DTisMYdoctor Sun 16-Jun-13 09:06:03

HollyBerryBush - there was a big broccoli shortage last year, so maybe there are ongoing problems with supply.

EmmelineGoulden Sun 16-Jun-13 09:07:38

I said "the West's high meat consumption" is not sustainable in the context of population increase. I know there are lots of things you don't do because you are a graphic artist not a fucking whatever, but you could still try to read in context.

Tee2072 Sun 16-Jun-13 09:11:14

Yes. And I said 'they' have been saying that for decades. And then you changed the meaning of what you said by adding more words because you know I'm right. So you actually changed the context, it's not that I misread it.

There will always be meat production. It may become a luxury, who knows? Guess what? The West controls most things. That's not going to change either.

Are you fucking offended by the word fucking? Too fucking bad.

McNewPants2013 Sun 16-Jun-13 09:15:25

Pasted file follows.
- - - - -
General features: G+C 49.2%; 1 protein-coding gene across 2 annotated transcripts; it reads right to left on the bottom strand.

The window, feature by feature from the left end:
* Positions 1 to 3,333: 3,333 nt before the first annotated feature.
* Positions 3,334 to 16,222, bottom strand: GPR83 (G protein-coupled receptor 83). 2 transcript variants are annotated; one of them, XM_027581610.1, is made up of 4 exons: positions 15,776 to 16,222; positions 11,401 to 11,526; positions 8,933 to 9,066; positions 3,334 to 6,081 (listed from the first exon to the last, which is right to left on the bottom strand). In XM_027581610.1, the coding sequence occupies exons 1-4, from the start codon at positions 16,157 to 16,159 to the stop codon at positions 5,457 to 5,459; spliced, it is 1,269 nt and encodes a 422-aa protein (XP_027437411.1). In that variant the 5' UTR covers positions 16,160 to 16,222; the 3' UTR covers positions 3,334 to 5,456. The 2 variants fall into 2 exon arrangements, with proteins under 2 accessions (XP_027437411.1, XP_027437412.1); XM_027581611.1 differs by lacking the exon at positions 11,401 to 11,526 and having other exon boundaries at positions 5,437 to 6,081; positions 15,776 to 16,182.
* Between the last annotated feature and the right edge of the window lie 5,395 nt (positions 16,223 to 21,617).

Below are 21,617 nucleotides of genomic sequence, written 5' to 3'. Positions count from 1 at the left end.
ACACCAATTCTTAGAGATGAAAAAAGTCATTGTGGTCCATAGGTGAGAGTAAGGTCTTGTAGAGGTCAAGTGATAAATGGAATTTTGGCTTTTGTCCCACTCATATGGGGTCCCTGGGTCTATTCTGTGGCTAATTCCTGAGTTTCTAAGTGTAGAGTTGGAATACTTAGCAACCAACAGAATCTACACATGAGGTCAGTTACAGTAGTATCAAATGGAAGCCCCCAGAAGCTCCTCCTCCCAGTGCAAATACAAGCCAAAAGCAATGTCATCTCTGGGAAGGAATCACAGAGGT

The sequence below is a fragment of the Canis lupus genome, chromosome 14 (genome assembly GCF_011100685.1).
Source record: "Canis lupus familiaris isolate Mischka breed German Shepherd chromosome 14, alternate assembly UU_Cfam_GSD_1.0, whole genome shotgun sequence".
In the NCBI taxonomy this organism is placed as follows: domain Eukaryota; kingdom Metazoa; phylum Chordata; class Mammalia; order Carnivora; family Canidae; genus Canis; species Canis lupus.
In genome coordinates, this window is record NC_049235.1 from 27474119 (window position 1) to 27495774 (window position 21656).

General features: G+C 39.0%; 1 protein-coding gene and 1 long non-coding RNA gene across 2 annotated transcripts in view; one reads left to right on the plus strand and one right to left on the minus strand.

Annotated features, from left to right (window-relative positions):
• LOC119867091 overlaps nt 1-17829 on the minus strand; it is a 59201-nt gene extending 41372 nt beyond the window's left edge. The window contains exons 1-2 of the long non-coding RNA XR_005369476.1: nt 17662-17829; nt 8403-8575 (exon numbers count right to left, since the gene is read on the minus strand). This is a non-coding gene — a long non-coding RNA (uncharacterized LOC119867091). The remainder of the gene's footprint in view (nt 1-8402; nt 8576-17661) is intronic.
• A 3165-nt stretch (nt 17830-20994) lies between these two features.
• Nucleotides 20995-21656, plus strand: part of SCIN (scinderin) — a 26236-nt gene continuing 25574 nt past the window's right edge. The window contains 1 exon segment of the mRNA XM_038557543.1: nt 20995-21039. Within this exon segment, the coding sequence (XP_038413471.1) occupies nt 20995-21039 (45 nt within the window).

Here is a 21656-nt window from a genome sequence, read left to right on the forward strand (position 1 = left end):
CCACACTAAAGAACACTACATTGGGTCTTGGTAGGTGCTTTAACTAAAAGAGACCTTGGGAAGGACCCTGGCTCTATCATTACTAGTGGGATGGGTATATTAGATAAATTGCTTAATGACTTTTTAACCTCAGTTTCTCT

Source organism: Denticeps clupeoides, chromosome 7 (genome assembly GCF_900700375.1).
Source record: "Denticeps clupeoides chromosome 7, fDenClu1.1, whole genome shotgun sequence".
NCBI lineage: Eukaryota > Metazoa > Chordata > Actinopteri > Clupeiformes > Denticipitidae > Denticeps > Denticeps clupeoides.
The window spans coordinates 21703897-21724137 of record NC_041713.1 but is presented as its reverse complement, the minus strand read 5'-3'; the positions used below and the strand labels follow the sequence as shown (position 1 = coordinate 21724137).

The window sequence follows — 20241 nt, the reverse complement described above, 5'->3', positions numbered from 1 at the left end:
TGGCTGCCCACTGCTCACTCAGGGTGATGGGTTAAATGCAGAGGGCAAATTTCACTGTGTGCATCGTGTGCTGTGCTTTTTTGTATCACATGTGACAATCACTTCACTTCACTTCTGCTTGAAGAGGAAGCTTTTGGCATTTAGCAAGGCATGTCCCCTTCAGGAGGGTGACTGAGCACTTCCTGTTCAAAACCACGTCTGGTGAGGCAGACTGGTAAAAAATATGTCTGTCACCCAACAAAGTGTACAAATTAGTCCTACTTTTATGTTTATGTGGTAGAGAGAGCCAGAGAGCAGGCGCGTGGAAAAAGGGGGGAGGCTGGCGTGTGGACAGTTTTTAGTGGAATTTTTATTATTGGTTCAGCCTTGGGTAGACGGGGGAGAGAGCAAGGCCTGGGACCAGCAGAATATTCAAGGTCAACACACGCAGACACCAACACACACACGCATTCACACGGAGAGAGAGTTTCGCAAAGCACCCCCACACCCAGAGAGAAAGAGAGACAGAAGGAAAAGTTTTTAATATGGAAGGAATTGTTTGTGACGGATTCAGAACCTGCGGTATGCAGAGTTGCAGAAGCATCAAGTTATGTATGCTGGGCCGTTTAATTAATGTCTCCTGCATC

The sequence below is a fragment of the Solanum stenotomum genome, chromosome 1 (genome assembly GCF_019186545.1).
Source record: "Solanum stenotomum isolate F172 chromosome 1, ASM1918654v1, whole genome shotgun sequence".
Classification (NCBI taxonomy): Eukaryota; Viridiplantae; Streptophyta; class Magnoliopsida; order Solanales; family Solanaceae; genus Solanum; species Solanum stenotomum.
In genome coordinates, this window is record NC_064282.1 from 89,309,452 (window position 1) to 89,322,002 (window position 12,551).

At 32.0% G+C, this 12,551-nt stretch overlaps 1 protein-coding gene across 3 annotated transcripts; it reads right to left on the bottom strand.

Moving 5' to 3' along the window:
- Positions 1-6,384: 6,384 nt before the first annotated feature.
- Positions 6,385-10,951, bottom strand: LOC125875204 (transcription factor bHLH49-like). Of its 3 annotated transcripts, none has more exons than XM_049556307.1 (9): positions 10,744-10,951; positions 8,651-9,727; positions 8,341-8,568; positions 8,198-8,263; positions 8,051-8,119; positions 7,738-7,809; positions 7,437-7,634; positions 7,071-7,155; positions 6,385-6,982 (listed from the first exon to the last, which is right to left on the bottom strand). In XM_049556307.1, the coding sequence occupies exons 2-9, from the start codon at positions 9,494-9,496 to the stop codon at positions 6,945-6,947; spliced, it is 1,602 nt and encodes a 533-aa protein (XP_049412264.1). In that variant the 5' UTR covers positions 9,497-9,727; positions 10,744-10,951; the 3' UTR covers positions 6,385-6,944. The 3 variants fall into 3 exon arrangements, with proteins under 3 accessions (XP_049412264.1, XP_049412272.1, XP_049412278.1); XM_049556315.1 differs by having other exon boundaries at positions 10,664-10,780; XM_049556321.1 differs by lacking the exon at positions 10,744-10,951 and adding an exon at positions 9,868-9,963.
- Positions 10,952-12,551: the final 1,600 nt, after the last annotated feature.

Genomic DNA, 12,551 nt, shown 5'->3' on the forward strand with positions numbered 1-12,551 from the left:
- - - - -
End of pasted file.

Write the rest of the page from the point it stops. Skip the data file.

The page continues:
I hope those who think of animal welfare but buying free range or organic also think about other aspect of your shopping.

Persil, Hovis, Flora and many other contain Palm Oil, this damages wildlife-rich forests of Indonesia and Malaysia.

LottieJenkins Sun 16-Jun-13 09:20:43

The local egg seller uses a veg stall opposite my house to sell his free range eggs. He used to sell them through our local co-op but because he doesn't frank the eggs the co-op refused to sell them. The co-ops eggs are £1.60 or near that for half a dozen. The farmers eggs are 90p!!! grin

RoooneyMara Sun 16-Jun-13 09:20:57

How proud you sound to be able to be so offensive without compunction.